"Virginia's assault on abortion claims a victim," lamented the WashingtonPost.com headline for an April 28 editorial -- headlined "Virginia's assault on abortion" in the print edition -- savaging the new regulations on clinics in the Old Dominion.
It seems the Post, generally no opponent of government regulation, is staunchly pro-free enterprise when the business in question is killing unborn children for a fee. Here's how the liberal editorial board began its overwrought piece:
At abortion clinics, the presence of awnings, the width of doorways and the dimensions of janitorial closets have little to do with the health of patients. But by requiring that Virginia’s 20 abortion clinics conform to strict licensing standards designed for new hospitals, the state has ensured that many or most of them will be driven out of business in the coming months.
If that's really the Post's beef, shouldn't the paper call for stripping requirements for covered entrances and wide hallways from the state's health regs on hospitals? Never mind that. The paper is too busy mounting its high horse to sally forth for the abortion lobby to be bothered with such a query.
The editorial board continued with its obituary for Norfolk's Hillcrest Clinic by bewailing the near-death state that the new regs have put other "small businesses" in the Old Dominion. Pity the mom-and-pop abortion mills that need to shell out thousands of dollars to add surgical sinks! (emphasis mine):
Hillcrest was partly a victim of its own success in providing women with ready access to birth control. Like most other clinics around the state, it saw demand for abortions dwindle as more women took advantage of options to prevent unwanted pregnancies.
Still, even after years of protests, arson, a pipe bombing and an attack by a man wielding a semiautomatic weapon, Hillcrest performed more than 1,600 abortions last year, about 7 percent of the state total. The principal reason it closed its doors was that complying with the regulations would have saddled it with $500,000 in renovations — an unaffordable expense.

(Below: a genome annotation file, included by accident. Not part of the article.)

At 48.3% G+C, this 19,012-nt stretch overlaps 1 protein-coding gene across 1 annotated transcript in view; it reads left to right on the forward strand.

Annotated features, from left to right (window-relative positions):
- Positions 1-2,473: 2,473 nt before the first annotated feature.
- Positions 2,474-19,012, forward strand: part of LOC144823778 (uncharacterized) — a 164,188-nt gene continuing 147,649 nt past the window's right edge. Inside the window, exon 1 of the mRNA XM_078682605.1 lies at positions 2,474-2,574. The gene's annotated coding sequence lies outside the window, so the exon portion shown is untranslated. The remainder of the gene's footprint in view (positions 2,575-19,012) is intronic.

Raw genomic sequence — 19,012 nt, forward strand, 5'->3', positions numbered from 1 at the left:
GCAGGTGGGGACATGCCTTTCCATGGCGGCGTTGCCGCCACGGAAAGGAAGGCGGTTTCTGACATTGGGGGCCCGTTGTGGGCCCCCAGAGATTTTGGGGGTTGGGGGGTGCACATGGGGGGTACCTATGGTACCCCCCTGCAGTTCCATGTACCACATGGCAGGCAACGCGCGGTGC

That’s precisely what Mr. Cuccinelli and other advocates of the policy intended. According to a survey by the state Health Department, just one of the 19 surviving clinics meets the requirements. Fifteen of the remaining facilities estimated their combined costs of compliance at $14.5 million.
Some of the clinics, including those operated by Planned Parenthood, which has a national fundraising network, will survive. Many others, which are run as small businesses, probably will not. Most have no means to raise hundreds of thousands of dollars to widen corridors, install state-of-the-art surgical sinks and expand parking lots.
What’s more, the upgrades they face are arbitrary manifestations of the state’s overweening power. Other types of walk-in clinics, including those that perform oral and cosmetic surgery, are unaffected by the regulations.
As Dr. David Peters, owner of the Tidewater Women’s Health Center in Norfolk, told the Virginian-Pilot newspaper: “I can do plastic surgery. I can stick needles in babies’ lungs. I can put tubes up penises and into bladders and do all sorts of crazy stuff in my office with no regulations whatsoever. No government supervision. But for an abortion . . .it just becomes nonsensical.”
The Board of Health had sought to exempt existing abortion clinics from the regulations, which were never intended for ambulatory clinics. But board members caved when Mr. Cuccinelli, the most political attorney general in Virginia’s history, threatened to withhold the state’s legal help if they were sued.
Regulation is essential for all health services. But there is no evidence that unsanitary conditions or slapdash procedures are common at abortion clinics in Virginia nor that women who seek services from them are at risk. The state’s assault on women’s reproductive rights is an ideological crusade masquerading as concern for public health.
But wait, if most Planned Parenthood clinics will survive and they are allegedly the gold standard for abortion clinic "care," why is the Post so concerned? Isn't losing a few clinics a small price to pay for making sure the remaining few actually meet basic standards for medical care that you'd expect from an ambulatory clinic? A surgical abortion is an invasive surgical procedure that can have its attendant complications. How is it appropriate to have a clinic operating them that fails to meet the basic requirements of hospitals and ambulatory clinics?
Indeed, in the case that an abortion goes wrong and there are severe complications for the woman, or that a baby survives the abortion attempt, is it really too much to ask that the clinic Dr. Peters runs be up to code with both the personnel and the implements needed to treat the patient(s) with the proper care?
Apparently it is to the radically pro-choice editorial board at the Washington Post.